By Daniel Terdiman6 minute Read

It’s a gorgeous Wednesday on the Berkeley, California, waterfront. In the distance, the San Francisco skyline is crisp and clear, and the Golden Gate Bridge, directly west, welcomes all comers. As I run along a path and duck my head between two close-together trees, it’s all being filmed, automatically, from about 6 feet in the air.

I’ve used plenty of drones before, even ones packed with autonomous video-capture modes, but the device following me and recording video as I dart along the path takes those capabilities to a new level. This is the R1, a brand-new drone from the Redwood City, California, startup Skydio, a flying camera built to offer adventure-sports enthusiasts an autonomous level of video-capture features that hasn’t ever before been available.

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Just a few minutes before getting my demo of the R1, I’d been testing out DJI’s terrific new Mavic Air, a $799 drone that is super easy to fly and offers a rich suite of autonomous flight modes and video capture, not to mention sophisticated obstacle avoidance. But the R1 is a different animal.

Picture this: Running along the path, I turn sharply right and duck between the two trees. Most consumer-grade follow-me drones with onboard obstacle avoidance would have to stop there and let me go, as their sensors wouldn’t allow them to fly in such close proximity to the trees. But the R1 deftly navigates the branches and keeps me in its sights. Promotional videos from Skydio further demonstrate the capability of the R1’s ability to keep up with a runner or even a mountain biker bombing down a path, undeterred by all but the densest clusters of trees. And all autonomously after being launched from someone’s hand by a quick flick on a smartphone screen.

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The R1, which is expected to start shipping within the next three weeks, shouldn’t be confused for a relatively inexpensive drone like DJI’s Mavic Air, the $1,000 Mavic Pro, or that company’s Phantom line. At $2,500, it’s too pricey for most casual drone users. But that’s not the market Skydio is going for. Rather, explains CEO Adam Bry, Skydio is targeting serious sports enthusiasts, the kind of people that want to shoot high-quality video of themselves or others in the middle of trail runs, mountain biking, or backcountry skiing, and all without having to worry about piloting their drone or being concerned if they encounter a few in-the-way trees.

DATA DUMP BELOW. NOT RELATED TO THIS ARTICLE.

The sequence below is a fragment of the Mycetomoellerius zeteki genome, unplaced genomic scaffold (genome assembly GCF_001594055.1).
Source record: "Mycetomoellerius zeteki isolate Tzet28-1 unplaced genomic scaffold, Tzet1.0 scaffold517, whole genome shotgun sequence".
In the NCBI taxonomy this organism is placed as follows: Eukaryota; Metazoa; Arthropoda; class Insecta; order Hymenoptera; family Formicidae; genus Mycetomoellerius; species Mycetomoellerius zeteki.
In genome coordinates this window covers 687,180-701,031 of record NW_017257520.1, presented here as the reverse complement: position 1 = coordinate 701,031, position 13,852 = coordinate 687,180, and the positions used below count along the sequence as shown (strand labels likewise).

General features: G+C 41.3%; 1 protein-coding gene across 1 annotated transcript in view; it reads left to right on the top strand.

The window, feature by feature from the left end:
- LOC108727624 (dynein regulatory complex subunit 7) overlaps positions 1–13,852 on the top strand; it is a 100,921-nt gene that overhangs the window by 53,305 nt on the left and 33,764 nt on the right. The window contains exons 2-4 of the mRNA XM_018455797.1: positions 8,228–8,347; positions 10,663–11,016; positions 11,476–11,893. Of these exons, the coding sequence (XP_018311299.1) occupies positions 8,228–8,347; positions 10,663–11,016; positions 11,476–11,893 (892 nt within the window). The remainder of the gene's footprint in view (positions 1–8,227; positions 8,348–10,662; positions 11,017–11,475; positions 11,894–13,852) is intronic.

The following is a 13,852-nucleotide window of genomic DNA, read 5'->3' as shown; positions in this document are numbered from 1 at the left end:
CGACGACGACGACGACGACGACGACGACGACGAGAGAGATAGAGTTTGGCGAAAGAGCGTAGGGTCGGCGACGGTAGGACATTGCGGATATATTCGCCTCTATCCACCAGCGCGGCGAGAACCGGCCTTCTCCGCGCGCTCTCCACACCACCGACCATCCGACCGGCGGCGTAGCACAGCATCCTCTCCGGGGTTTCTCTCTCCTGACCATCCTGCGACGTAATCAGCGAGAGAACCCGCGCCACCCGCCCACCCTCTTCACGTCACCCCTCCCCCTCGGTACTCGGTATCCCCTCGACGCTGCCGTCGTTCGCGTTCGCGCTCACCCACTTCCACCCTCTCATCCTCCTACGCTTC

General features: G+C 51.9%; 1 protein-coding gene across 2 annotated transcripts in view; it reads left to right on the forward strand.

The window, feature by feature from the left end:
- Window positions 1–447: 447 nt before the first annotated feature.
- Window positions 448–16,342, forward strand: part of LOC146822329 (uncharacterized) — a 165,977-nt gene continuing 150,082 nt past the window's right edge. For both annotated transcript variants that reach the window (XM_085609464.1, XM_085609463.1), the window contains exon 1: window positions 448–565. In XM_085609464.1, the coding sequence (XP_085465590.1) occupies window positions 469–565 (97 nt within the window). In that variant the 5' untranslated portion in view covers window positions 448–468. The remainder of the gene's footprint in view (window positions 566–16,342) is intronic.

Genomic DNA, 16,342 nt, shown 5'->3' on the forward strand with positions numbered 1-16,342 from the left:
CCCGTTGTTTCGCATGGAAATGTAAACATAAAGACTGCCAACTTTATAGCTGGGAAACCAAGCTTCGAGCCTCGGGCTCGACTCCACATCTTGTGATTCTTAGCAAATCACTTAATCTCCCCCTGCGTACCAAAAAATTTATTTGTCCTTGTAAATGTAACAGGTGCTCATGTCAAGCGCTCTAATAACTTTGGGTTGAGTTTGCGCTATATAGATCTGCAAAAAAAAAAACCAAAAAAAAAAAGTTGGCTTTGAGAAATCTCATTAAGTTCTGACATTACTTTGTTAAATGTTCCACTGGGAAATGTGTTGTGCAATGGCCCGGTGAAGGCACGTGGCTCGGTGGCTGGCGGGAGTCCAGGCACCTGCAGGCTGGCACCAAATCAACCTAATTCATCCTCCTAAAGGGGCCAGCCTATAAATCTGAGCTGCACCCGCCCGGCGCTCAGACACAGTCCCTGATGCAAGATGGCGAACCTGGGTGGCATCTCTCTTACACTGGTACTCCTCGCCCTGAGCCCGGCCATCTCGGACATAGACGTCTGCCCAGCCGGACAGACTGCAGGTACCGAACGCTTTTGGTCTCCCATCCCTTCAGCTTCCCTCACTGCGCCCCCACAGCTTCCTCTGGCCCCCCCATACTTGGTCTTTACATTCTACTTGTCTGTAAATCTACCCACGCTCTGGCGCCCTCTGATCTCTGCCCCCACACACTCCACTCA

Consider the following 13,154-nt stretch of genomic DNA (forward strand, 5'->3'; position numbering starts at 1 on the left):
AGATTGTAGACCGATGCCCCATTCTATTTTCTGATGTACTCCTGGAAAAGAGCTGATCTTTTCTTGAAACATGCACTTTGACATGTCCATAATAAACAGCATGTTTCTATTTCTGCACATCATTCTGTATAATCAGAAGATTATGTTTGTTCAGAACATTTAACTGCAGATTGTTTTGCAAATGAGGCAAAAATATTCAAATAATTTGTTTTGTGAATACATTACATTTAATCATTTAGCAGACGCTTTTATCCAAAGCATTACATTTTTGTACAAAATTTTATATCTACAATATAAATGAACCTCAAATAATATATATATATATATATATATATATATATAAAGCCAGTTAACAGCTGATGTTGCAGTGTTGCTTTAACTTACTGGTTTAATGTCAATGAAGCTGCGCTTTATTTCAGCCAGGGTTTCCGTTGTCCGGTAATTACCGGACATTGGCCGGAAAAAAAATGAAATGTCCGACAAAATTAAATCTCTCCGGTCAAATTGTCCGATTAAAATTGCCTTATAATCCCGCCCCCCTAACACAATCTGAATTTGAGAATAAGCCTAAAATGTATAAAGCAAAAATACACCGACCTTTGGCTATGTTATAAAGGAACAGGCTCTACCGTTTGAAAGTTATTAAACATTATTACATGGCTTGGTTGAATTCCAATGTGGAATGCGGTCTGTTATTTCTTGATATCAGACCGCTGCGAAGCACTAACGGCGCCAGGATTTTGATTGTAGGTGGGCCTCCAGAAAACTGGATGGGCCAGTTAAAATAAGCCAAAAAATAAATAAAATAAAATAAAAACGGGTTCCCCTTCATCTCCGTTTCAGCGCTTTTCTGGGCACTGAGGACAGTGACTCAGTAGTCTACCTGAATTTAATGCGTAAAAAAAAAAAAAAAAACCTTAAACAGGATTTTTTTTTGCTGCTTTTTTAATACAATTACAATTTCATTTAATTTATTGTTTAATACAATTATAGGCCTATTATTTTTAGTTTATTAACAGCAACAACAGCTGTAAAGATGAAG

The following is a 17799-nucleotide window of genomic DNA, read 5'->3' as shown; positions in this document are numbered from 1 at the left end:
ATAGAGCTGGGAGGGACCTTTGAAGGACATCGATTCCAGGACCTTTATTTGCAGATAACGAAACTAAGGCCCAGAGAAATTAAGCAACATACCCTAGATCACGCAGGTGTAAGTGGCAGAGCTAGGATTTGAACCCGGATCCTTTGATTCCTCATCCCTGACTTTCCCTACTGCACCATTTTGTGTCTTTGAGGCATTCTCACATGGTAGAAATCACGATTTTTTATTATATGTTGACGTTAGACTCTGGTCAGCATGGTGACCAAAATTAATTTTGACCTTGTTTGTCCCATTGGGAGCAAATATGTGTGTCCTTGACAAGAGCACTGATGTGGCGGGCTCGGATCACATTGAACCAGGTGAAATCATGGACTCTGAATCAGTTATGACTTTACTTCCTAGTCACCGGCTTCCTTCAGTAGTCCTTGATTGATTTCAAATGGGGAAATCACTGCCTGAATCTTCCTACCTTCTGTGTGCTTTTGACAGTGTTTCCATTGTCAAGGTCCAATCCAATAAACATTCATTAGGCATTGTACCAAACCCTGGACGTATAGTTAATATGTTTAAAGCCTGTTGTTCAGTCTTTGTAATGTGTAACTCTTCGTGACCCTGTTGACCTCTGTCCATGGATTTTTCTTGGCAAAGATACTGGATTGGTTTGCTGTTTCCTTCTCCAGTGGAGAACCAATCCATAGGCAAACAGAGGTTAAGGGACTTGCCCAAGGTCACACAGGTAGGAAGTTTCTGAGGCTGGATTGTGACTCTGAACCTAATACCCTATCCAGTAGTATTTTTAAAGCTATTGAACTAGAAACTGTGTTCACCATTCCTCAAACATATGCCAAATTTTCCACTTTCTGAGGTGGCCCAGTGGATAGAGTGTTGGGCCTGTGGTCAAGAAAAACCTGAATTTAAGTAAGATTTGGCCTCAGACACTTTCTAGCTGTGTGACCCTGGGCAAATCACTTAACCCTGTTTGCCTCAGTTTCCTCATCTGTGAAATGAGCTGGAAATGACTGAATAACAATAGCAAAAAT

“The ease and the freedom that comes with [using] it,” are what I like the most, says three-time Olympian hurdler Mikel Thomas. “It’s one of the simplest drones I’ve been able to work with, and being able to put my phone in my pocket and get going [is great, especially when you] combine that with the quality of the images you’re getting.”

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Thomas has used several drones in the past to film his training sessions, and recently tested the R1, but isn’t otherwise affiliated with Skydio. He adds that the R1’s obstacle avoidance is extremely appealing, particularly “when you’re talking about the ease of using the device and letting it do its thing. You don’t have to worry about crashing. It allows you the freedom to do your task. It’s like the drone’s not even there.”

The R1 has 13 cameras that allow it to capture and sense what’s going on around it in 360 degrees, and easily avoid most obstacles by adjusting quickly and flying by them. It’s controlled by Skydio’s iOS or Android app, which lets you launch it in either a quick-fly or more traditional digital joystick mode. And its intelligent visual tracking system can tell the difference between multiple people, even continuing to follow one person if another walks or rides in front of them. Skydio claims the R1 is better at distinguishing between individual people, as well as between people and non-human objects (like pets, cars, trees, and so on) than any other consumer-grade drone.